Citing Alliance, U.S. OKs F-16s to Pakistan
In a major policy shift, the United States announced Friday it would sell F-16 fighter jets to Pakistan, rewarding an ally but angering its neighbor and rival, India.
Citing their gratitude for Pakistan’s help against Islamic militants, U.S. officials said they would authorize the sale of at least 24 of the fighters in a package of aircraft and maintenance services worth about $1.5 billion. President Bush telephoned Indian Prime Minister Manmohan Singh from his ranch in Crawford, Texas, to explain the move, regarding which Singh voiced “great disappointment,” an Indian government spokesman said.
The United States agreed to allow the sale of 40 F-16s to Pakistan in the 1980s, but the deal was canceled in 1990 as Washington imposed sanctions against Islamabad for its nuclear arms development program. The offer of a new deal is another sign that Washington now accepts Pakistan’s possession of the bomb.
Pakistan’s information minister, Sheik Rashid Ahmed, said the decision was “a good gesture” that demonstrated “relations are growing stronger.”
“This will fulfill our defense requirements,” he said. “We had been lagging behind [India] in conventional weapons. This will improve the situation.”
U.S. officials in Washington insisted that the sale would not upset the balance of military power between the nuclear-armed neighbors. They said India would have a chance to bid for U.S. fighters in a purchase of 126 planes planned by the Indian defense ministry.
“We don’t think this sale threatens to change the military balance in any material way,” a senior administration official told reporters at the State Department. “It is in both India’s interest and Pakistan’s interests and in America’s interest that Pakistan feel secure.”
A State Department spokesman said the green light reflected U.S. gratitude for Pakistan’s “invaluable support,” adding that U.S. officials believed it would “encourage its continued participation in the going global war on terrorism.”
Pakistani President Pervez Musharraf “takes numerous risks prosecuting the war on terror,” another U.S. official said.
In New Delhi, Sanjaya Baru, a spokesman for the Indian prime minister, said Singh believed that the decision “could have negative consequences for India’s security environment.”
U.S. officials tried to soften the impact of the move by declaring that the United States was committed to doing more for both countries.
“The administration has made a fundamental judgment that the future of this region as a whole is simply vital,” the senior administration official said. He added that the U.S. intended to develop further economic, military and economic ties with Pakistan and India.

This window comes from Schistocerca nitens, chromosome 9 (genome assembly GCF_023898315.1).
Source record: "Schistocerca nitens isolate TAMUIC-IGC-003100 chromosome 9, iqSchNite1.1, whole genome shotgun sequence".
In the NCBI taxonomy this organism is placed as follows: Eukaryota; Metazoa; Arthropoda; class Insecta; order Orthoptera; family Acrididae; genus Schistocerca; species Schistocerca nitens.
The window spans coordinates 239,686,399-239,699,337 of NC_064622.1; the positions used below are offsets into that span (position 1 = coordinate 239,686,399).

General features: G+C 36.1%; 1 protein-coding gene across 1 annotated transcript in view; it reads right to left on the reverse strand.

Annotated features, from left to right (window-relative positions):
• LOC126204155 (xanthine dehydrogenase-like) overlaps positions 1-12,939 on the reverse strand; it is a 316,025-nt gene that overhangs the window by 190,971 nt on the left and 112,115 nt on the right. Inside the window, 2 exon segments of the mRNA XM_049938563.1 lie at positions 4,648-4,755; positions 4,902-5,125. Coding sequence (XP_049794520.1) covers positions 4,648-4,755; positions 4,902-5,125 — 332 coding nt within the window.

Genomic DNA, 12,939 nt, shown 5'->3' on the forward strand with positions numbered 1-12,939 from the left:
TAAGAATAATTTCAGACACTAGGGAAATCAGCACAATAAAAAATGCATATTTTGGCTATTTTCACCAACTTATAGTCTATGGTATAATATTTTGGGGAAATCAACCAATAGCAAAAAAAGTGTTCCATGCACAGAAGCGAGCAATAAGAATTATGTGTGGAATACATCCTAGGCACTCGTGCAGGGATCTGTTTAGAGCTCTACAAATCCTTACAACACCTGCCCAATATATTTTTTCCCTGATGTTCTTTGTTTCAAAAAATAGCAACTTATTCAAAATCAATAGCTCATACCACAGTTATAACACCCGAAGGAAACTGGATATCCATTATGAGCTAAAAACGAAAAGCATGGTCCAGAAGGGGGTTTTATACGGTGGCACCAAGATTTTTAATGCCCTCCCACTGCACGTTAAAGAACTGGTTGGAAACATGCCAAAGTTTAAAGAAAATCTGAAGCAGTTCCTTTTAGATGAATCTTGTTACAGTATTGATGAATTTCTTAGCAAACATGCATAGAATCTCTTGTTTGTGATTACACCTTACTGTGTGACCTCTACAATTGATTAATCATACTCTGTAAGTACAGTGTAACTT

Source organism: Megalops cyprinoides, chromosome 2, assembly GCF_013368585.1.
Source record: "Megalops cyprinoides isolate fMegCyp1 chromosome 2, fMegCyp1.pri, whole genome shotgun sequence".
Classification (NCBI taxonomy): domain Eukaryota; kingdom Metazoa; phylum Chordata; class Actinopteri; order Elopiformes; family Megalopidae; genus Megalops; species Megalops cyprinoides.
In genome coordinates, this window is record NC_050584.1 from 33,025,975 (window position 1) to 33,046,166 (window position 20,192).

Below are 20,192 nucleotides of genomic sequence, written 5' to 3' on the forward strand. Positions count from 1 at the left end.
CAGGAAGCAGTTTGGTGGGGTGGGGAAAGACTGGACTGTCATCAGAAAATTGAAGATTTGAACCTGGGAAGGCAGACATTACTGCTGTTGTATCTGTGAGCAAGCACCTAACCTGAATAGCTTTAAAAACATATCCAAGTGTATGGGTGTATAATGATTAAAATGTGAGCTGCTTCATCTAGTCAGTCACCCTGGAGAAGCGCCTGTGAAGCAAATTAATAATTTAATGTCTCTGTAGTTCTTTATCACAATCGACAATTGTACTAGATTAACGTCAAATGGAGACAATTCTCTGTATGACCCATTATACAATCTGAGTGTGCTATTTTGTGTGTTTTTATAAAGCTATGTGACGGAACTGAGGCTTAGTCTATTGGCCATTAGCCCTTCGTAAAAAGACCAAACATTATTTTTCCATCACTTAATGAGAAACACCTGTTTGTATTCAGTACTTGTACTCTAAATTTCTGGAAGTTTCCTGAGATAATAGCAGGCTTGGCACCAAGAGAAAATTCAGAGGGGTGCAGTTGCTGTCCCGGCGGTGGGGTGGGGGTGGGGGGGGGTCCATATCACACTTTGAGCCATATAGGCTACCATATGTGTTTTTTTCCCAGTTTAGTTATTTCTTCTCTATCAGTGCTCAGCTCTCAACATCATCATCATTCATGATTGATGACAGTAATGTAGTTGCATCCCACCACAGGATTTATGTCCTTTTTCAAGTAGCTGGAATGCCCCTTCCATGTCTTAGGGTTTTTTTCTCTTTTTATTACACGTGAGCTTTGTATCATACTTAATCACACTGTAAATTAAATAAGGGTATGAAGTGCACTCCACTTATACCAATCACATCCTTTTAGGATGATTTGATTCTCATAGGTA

The F-16 was introduced by the U.S. Air Force in its first version in 1976, and it is not a leading-edge fighter by American standards. Some military analysts contend it will not end India’s military air superiority. Nevertheless, the sale marked an awkward moment in the improving relationship between India and the United States.
The decision also could set back the thaw between India and Pakistan. The two countries, which have waged war three times over the Kashmir region, have been taking small steps toward peace in the last 13 months.
The commission investigating the Sept. 11 terrorist attacks called on the United States to make a serious commitment to helping Pakistan, an unstable country that has been a source of virulent anti-Americanism.
The commission said the United States should provide more military help and support Pakistan’s public schools to offset the influence of the extremist madrasas that turn out anti-American militants. It argued that the United States had made a major mistake by allowing Pakistan to become isolated from the West and veer toward a dangerous collapse.
Yet critics have questioned growing U.S. assistance, both military and nonmilitary, saying that the administration may already be providing too much aid for a country that is taking only tiny steps toward the democratic reform Bush espouses.
The U.S. government has offered a package of $3 billion in foreign aid over the next five years to the government of Musharraf, who seized power in a coup.
Critics also say that technology developed by Abdul Qadeer Khan, the father of Pakistan’s nuclear program, has found its way to many countries that could threaten the United States, including North Korea, Libya and Iran.
Secretary of State Condoleezza Rice eased the way for the sales during a visit to the country last week. Bush is to visit the region soon. Last year, the United States agreed to sell Pakistan another $1.3 billion in U.S. military hardware.